City crews have all been out working to clear snow from major roadways, and one city official said he anticipated that by Monday secondary roads would be clear enough for people to get out and back to work.
Crews have not managed to get all secondary roads plowed, however, and some people this morning are trying to figure out how to get off their roads and into their offices.
Fire Chief Robert Healey said that Milford got the lion’s share of snow in the region, 38 inches. With that record snowfall he said earlier that city crews were doing a great job clearing the roads.
Crews are concentrating on getting main roads clear, and will get to side streets once those are done.
Mayor Ben Blake will hold a press conference Monday to update people on road clearing and other storm-related efforts.
The city is using its own plows, plus outside contractors to tackle the mammoth task.
For now, snow is being piled where possible along main arteries, and Healey cautioned that when people do get out of their driveways, they will have to be aware that mounting snow may cause visibility problems.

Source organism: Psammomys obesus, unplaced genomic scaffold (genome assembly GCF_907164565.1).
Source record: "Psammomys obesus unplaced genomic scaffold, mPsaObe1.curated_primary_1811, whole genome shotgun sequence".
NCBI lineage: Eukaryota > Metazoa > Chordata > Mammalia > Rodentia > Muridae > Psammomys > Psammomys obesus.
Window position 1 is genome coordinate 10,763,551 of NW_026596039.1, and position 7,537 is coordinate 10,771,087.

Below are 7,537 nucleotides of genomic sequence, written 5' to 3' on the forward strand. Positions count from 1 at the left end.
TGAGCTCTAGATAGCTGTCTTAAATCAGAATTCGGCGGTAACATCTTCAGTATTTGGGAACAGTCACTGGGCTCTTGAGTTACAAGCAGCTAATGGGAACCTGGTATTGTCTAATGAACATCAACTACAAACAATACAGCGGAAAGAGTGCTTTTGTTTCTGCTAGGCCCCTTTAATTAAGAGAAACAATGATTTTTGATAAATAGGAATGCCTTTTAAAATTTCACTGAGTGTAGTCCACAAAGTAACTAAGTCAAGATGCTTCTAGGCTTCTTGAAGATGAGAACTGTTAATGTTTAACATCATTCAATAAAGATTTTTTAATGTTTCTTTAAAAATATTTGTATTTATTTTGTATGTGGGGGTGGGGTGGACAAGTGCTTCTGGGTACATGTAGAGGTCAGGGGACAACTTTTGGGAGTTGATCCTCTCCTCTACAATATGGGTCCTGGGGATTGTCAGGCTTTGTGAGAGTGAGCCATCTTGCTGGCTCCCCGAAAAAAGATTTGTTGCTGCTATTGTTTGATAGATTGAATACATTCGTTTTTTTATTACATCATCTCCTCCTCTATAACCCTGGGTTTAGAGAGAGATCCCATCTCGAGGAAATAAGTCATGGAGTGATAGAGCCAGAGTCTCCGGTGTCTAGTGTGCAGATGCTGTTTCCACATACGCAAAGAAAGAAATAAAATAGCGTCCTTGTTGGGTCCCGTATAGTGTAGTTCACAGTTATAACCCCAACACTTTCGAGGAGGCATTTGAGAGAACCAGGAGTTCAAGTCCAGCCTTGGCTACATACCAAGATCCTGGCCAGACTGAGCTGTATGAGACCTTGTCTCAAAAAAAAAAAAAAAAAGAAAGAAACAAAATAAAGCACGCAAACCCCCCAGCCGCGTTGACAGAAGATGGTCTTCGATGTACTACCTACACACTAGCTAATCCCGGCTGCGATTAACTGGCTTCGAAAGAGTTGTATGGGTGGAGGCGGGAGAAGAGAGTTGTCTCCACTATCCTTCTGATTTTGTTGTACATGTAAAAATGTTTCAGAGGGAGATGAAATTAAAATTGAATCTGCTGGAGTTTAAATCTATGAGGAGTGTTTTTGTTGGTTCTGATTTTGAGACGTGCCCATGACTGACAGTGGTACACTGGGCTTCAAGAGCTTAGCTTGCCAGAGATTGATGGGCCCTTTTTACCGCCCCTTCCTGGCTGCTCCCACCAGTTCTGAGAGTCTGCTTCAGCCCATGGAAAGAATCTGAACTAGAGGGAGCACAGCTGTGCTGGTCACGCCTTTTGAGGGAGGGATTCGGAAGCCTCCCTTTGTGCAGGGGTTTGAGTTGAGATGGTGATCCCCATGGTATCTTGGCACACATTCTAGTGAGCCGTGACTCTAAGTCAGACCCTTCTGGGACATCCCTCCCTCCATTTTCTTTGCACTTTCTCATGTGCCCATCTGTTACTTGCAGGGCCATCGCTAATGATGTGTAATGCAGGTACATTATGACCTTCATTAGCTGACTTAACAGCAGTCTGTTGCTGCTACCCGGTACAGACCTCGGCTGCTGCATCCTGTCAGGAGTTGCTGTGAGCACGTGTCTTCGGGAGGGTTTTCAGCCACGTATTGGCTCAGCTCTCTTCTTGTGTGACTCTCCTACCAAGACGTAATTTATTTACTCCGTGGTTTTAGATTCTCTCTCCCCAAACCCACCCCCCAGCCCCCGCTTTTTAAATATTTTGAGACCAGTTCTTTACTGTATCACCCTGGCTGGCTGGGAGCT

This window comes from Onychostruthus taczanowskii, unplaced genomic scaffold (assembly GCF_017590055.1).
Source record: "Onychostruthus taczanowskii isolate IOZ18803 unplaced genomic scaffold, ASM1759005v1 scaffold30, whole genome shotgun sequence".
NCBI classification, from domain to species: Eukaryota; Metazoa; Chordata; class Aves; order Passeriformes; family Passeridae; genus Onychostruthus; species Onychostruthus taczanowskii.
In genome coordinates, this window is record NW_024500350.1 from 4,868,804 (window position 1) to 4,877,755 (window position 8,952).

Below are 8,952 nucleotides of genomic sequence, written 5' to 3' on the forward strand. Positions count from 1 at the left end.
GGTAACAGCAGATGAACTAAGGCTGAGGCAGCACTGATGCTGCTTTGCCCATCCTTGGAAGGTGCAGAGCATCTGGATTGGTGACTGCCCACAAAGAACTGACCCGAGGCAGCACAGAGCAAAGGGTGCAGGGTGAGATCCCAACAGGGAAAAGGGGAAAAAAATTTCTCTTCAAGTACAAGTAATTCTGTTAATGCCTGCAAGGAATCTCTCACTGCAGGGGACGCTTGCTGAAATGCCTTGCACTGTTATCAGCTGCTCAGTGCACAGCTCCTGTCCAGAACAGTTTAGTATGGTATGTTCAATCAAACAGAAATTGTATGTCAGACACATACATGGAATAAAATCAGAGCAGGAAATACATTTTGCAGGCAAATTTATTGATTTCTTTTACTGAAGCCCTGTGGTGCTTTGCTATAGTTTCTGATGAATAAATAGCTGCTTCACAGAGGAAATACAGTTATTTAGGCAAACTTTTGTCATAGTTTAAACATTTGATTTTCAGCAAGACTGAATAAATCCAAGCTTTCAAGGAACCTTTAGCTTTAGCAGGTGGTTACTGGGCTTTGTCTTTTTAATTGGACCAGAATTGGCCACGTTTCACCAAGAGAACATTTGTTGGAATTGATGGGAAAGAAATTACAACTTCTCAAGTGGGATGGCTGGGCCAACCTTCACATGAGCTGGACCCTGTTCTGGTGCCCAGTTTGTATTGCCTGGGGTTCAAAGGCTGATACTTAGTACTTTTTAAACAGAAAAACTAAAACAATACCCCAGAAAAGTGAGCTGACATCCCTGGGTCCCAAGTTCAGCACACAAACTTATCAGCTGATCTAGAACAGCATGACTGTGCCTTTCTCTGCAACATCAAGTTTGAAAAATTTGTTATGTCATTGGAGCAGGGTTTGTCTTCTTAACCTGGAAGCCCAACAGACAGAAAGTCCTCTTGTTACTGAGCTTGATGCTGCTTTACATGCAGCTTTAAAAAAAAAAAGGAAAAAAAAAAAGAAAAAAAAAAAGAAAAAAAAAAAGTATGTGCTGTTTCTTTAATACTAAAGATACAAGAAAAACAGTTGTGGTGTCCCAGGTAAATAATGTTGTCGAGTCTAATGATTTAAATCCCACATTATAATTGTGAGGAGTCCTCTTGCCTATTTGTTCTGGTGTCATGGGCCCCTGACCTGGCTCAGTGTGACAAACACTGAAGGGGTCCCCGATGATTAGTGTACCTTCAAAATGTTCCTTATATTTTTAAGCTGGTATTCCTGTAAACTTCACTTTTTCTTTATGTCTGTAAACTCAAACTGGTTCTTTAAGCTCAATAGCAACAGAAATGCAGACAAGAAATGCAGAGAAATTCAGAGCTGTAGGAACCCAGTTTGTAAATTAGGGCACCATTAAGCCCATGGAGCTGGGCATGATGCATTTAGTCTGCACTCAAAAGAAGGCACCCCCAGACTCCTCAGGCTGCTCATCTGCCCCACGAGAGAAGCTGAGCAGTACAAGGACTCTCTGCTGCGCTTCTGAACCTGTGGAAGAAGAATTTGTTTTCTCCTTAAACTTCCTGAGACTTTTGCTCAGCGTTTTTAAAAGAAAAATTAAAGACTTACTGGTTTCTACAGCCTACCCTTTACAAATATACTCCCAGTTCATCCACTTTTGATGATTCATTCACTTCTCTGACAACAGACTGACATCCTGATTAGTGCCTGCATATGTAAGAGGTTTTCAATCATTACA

The fire department put extra staff in place during the storm. There were routine medical calls, in some cases requiring emergency responders to carry people a distance from their homes to an ambulance on a main road, because of snow obstacles.
There have also been calls from people smelling gas because their household vents were blocked by snow, Healey said. Firefighters were out helping to clear those.
A roof collapsed under the weight of snow at Steven’s Ford, Healey said. No one was in the building, which he described as a wooden structure between two main buildings.
“There was no flooding last night that I know of,” he said on Saturday, continuing to give an overview of the weekend blizzard.